The site contains some fascinating information. For example, I knew from Betsy’s letters that she used the exclamation Fudge! What I didn’t know until I looked it up was that the expression didn’t originally come from the candy. It came from a man’s name—Captain Fudge, who was known for telling lies. That reputation gave rise to sailors using the term fudge whenever they thought they were being told lies or nonsense.

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Writing Historical Fiction: Researching Period Furniture

The following photographs are pictures I took of period furniture displayed in the Maryland Historical Society. During the writing of the novel, I had to do a lot more research than this, but it gave me start.

bed and bed steps

Notice that the bed steps open up to reveal a potty seat — for when nature calls in the middle of the night. (I seem to be pursuing a theme this week!)

sidechair

Bejamin Latrobe designed this chair for Dolley Madison to use in the drawing room of the President’s Mansion. (It wasn’t called the White House until after the War of 1812.)

inkstand

Charles Pinkney, U.S. Attorney General, used this inkstand to write a draft of the declaration of war against Great Britain in 1812.

dresser

I didn’t use anything like this particular piece of furniture in the novel, but I love the exuberance of this dressing table. The figures on the upper doors represented Commerce and Industry.

armchair

This armchair inspired me to choose teal upholstery for the furniture Betsy’s parents had in their drawing room.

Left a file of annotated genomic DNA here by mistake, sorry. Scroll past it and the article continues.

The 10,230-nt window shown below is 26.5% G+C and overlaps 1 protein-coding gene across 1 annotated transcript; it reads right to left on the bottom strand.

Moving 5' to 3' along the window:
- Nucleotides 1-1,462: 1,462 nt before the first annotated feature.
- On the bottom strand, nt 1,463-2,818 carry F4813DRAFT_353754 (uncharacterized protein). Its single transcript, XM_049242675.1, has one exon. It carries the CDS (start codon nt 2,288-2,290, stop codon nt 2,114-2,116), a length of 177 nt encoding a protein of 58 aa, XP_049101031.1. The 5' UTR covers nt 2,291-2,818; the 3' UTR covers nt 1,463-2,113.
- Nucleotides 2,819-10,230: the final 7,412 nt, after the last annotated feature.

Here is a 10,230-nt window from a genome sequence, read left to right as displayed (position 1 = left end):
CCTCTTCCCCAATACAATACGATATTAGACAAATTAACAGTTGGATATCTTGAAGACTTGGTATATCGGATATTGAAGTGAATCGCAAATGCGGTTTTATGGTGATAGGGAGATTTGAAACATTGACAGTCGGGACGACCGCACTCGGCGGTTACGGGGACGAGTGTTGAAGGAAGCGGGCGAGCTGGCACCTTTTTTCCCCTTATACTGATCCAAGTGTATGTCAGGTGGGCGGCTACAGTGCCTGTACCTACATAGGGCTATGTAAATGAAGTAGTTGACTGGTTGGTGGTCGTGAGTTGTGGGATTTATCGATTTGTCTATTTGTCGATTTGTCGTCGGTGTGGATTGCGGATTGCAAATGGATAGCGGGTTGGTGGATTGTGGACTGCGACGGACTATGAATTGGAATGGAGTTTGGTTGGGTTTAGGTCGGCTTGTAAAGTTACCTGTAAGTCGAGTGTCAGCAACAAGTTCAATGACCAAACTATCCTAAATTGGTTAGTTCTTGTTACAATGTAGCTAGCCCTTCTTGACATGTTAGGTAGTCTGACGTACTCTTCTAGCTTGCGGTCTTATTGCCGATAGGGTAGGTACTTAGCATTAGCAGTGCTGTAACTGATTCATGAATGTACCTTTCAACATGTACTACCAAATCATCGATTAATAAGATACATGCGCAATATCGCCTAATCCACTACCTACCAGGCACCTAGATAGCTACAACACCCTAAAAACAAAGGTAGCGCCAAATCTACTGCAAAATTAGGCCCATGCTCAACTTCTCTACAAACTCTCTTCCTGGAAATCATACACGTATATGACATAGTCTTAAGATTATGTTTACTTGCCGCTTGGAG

couch

I love the color combination on the Grecian couch. It helped me to realize that the color palette from Betsy’s time period wasn’t quite as somber as I might have assumed.

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19th Century Life: Bodily Functions

Two years ago when I was visiting Baltimore for research, my husband and I toured the Homewood House Museum. Homewood was the mansion of Charles Carroll, Jr., son of Charles Carroll of Carrollton (the only Catholic to sign the Declaration of Independence). Today, Homewood is beautifully restored, decorated, and furnished to authentically represent how it originally looked. It’s located on the campus of Johns Hopkins University, and I strongly recommend visiting it if you’re ever in Baltimore.

Elizabeth Patterson Bonaparte almost certainly attended parties at Homewood in its heyday. Not only were the Pattersons and Carrolls both leading Maryland families, they were also intimately connected. In 1806, Betsy’s older brother Robert married Charles Carroll, Jr.’s niece, Marianne. So Homewood was a must-see for me. The day we visited, I told the woman who was going to be our guide that I was there to do research for a historical novel, but I did not name my subject. I was scrupulous about keeping that information private until I finished my manuscript.

As we toured the mansion, our docent led us into a room they have furnished as Mrs. Carroll’s dressing room. Almost directly in front of where I was standing was what looked to be a small, low mahogany table with slender neoclassical legs. Set within an arch-shaped opening in the “table” was a recessed silver basin. (You can see it in the third image on this page.) The docent announced in a somewhat amused voice that this piece of furniture was a bidet that had once belonged to Betsy Bonaparte. The docent didn’t elaborate—and because I was keeping my special interest in Betsy a secret—I didn’t press her for information. I must admit that I had a very difficult time keeping a straight face.

You see, up until that moment, I hadn’t really thought about Betsy in terms of her bodily functions, so unexpectedly encountering her bidet was disconcerting. It turned out, however, to be enormously helpful to me as a novelist, because it allowed me to think of her in an earthier way. She became more of a flesh-and-blood woman to me than just a hazy historical figure.